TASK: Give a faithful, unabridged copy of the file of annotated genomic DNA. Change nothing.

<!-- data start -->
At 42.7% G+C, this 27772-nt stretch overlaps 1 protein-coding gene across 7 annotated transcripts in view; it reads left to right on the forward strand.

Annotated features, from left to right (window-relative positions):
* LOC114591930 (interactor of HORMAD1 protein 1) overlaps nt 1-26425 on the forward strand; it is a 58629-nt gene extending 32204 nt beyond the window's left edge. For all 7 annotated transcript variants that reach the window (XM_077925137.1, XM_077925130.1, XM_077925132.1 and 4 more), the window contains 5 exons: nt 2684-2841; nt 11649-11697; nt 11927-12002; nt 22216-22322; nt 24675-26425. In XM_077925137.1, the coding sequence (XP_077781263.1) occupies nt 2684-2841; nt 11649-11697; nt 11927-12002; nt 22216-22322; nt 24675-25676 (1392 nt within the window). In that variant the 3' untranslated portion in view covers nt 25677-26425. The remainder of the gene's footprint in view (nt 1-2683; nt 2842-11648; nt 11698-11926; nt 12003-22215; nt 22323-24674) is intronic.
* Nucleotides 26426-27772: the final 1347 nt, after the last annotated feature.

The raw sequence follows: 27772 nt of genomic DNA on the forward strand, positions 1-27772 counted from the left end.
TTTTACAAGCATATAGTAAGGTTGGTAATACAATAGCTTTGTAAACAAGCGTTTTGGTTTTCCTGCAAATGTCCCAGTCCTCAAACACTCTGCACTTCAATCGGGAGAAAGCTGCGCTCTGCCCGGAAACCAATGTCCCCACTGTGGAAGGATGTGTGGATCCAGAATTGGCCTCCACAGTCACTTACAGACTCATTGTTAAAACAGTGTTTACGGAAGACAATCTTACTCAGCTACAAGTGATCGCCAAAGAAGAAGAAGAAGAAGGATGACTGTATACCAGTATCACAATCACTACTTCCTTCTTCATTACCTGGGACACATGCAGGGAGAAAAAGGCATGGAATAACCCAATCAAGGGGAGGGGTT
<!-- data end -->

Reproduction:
At 42.7% G+C, this 27772-nt stretch overlaps 1 protein-coding gene across 7 annotated transcripts in view; it reads left to right on the forward strand.

Annotated features, from left to right (window-relative positions):
* LOC114591930 (interactor of HORMAD1 protein 1) overlaps nt 1-26425 on the forward strand; it is a 58629-nt gene extending 32204 nt beyond the window's left edge. For all 7 annotated transcript variants that reach the window (XM_077925137.1, XM_077925130.1, XM_077925132.1 and 4 more), the window contains 5 exons: nt 2684-2841; nt 11649-11697; nt 11927-12002; nt 22216-22322; nt 24675-26425. In XM_077925137.1, the coding sequence (XP_077781263.1) occupies nt 2684-2841; nt 11649-11697; nt 11927-12002; nt 22216-22322; nt 24675-25676 (1392 nt within the window). In that variant the 3' untranslated portion in view covers nt 25677-26425. The remainder of the gene's footprint in view (nt 1-2683; nt 2842-11648; nt 11698-11926; nt 12003-22215; nt 22323-24674) is intronic.
* Nucleotides 26426-27772: the final 1347 nt, after the last annotated feature.

The raw sequence follows: 27772 nt of genomic DNA on the forward strand, positions 1-27772 counted from the left end.
TTTTACAAGCATATAGTAAGGTTGGTAATACAATAGCTTTGTAAACAAGCGTTTTGGTTTTCCTGCAAATGTCCCAGTCCTCAAACACTCTGCACTTCAATCGGGAGAAAGCTGCGCTCTGCCCGGAAACCAATGTCCCCACTGTGGAAGGATGTGTGGATCCAGAATTGGCCTCCACAGTCACTTACAGACTCATTGTTAAAACAGTGTTTACGGAAGACAATCTTACTCAGCTACAAGTGATCGCCAAAGAAGAAGAAGAAGAAGGATGACTGTATACCAGTATCACAATCACTACTTCCTTCTTCATTACCTGGGACACATGCAGGGAGAAAAAGGCATGGAATAACCCAATCAAGGGGAGGGGTT